Former New York City Mayor Michael Bloomberg will appear on the Democratic debate stage for the first time this week after a new poll helped him meet the qualifying requirements.
Candidates this cycle previously had to have a certain percentage in multiple polls as well as a certain number of donors, but the Democratic National Committee axed the donor requirement last month, paving the way for Bloomberg, an ascending candidate, to make the stage.
Bloomberg hit 19 percent in a new poll released on Feb. 18, the fourth poll showing the 77-year-old at 10 percent or above. The new poll, conducted by Marist, NPR, and PBS NewsHour, was released on the same day as the deadline to qualify for the next debate, which is in Las Vegas on Feb. 19.
Bloomberg has been notably absent from debates in recent months. The billionaire is self-financing his campaign and has spent hundreds of millions since announcing his bid for the Democratic presidential nomination in late November 2019.
Bloomberg has chosen an atypical route to the nomination, ignoring the four early voting states and focusing on states that will vote on Super Tuesday, or March 3, including California, Colorado, Texas, and Virginia.
With former Vice President Joe Biden and Sen. Elizabeth Warren (D-Mass.) struggling to earn delegates in the two contests that are over, Bloomberg is viewed by some as a serious force that could swoop in and earn the nomination to challenge Republican President Donald Trump.
Former South Bend, Indiana, Mayor Pete Buttigieg and Sen. Bernie Sanders (I-Vt.) both did well in Iowa and New Hampshire and lead the field in delegates. Buttigieg has 23 and Sanders has 21. Warren has eight, Sen. Amy Klobuchar (D-Minn.) has seven, and Biden has six.
Bloomberg has been attacked by some rivals in recent weeks.
“The simple truth is that Mayor Bloomberg, with all his money, will not create the kind of excitement and energy we need to have the voter turnout we must have to defeat Donald Trump,” Sanders told a Democratic Party gala over the weekend. Rivals often focus on the amount of money Bloomberg is pouring into the race.
The rule change made on Jan. 31 appeared to only benefit Bloomberg, who donated to the committee before announcing his candidacy. The change prompted criticism from nearly the entire field.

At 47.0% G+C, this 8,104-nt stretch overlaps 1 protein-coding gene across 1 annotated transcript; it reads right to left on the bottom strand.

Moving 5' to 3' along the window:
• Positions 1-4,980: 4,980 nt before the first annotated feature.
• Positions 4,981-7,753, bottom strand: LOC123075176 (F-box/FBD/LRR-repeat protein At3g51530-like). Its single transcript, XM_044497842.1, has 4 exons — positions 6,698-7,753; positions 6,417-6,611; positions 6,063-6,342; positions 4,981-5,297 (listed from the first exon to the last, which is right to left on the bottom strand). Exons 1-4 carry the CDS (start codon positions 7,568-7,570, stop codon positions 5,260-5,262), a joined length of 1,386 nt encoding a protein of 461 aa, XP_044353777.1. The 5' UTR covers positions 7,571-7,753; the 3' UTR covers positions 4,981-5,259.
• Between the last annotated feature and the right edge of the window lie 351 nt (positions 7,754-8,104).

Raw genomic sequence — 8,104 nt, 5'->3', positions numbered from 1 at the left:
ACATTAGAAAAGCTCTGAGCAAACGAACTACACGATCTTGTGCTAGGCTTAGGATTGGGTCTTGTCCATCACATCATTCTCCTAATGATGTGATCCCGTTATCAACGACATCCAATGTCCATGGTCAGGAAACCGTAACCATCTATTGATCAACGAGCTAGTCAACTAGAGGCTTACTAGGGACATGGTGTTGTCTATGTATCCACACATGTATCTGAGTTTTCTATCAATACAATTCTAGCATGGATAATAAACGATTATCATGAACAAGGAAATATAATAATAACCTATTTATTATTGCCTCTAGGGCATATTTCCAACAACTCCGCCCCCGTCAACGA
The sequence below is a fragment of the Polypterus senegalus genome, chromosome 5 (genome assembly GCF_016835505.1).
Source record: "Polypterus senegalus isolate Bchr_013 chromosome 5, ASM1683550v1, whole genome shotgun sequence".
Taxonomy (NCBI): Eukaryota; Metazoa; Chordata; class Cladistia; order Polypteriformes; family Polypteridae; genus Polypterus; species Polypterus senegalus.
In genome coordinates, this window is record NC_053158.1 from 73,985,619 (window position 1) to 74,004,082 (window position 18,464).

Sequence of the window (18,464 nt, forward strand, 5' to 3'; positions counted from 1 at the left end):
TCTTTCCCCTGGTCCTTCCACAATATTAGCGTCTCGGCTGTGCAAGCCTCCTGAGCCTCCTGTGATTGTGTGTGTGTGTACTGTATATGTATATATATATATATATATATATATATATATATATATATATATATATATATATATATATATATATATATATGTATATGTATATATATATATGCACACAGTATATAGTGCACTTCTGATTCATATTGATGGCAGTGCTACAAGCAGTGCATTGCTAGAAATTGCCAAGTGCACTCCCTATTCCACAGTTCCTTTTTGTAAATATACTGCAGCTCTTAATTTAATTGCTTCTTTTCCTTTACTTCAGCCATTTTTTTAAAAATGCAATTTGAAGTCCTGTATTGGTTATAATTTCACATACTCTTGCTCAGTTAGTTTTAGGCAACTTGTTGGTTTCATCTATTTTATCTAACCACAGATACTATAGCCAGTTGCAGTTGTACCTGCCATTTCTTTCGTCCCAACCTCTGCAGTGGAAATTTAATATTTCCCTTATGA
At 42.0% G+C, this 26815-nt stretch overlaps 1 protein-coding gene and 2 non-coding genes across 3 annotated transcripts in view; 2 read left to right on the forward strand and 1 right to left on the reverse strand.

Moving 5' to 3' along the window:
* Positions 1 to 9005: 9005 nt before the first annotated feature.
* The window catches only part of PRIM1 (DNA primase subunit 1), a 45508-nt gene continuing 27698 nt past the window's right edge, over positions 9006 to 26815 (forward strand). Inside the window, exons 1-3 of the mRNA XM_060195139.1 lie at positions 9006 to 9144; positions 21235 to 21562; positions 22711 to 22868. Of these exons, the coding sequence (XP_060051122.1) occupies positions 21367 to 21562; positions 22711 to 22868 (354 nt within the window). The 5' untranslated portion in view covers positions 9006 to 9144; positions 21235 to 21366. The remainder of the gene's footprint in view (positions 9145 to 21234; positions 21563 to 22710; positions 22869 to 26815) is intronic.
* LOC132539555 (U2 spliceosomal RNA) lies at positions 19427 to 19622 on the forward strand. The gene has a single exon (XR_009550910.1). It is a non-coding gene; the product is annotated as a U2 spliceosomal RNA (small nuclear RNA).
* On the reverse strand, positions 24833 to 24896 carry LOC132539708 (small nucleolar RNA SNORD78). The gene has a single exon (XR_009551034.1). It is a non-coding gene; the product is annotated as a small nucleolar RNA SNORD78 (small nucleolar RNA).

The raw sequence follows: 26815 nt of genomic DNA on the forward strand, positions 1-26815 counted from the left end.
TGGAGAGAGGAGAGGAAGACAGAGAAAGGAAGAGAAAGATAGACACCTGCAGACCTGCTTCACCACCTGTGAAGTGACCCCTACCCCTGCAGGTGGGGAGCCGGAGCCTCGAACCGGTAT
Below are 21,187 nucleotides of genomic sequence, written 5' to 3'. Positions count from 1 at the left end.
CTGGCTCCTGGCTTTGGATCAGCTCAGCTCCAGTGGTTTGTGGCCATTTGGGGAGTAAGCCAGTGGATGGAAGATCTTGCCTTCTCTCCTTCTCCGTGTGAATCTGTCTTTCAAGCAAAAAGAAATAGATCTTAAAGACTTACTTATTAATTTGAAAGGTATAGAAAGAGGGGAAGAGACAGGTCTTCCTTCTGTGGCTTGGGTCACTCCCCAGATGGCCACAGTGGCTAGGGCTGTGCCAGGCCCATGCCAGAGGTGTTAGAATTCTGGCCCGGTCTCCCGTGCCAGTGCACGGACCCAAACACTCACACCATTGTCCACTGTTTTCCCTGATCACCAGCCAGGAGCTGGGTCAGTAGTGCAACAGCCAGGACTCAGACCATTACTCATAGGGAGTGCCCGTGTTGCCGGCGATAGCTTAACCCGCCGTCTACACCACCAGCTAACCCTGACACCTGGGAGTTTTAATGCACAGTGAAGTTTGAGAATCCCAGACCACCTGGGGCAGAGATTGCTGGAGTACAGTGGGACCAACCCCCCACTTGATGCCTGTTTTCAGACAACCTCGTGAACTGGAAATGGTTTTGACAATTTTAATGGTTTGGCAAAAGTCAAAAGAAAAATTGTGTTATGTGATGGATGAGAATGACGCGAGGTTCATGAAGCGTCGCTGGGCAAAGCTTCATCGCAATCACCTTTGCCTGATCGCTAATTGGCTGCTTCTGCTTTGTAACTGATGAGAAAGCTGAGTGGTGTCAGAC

Warren said in a statement: “The DNC didn’t change the rules to ensure good, diverse candidates could remain on the debate stage. They shouldn’t change the rules to let a billionaire on. Billionaires shouldn’t be allowed to play by different rules—on the debate stage, in our democracy, or in our government.”
Bloomberg spent the night of the last debate, held in mid-January, on Twitter. The next day, he said he watched the debate but didn’t learn anything from it, saying it was full of “‘he said, she said'” moments.
“I suppose it’s good theater, but it didn’t address the issues of the country and what they would do. They’re not really debates, it’s pre-canned soundbites: everybody wants to say something that doesn’t get them in trouble, or does start a controversy that’s been pre-scripted and they think is good,” Bloomberg said during an appearance on ABC’s “The View.”
When a host said she wanted to see Bloomberg at the debate, Bloomberg said he wished he could have qualified.
The Feb. 19 debate will feature Bloomberg, Warren, Sanders, Buttigieg, Klobuchar, and Biden. Businessman Andrew Yang, who made the last debate, ended his presidential bid on Feb. 11, while businessman Tom Steyer is still in the race but didn’t qualify.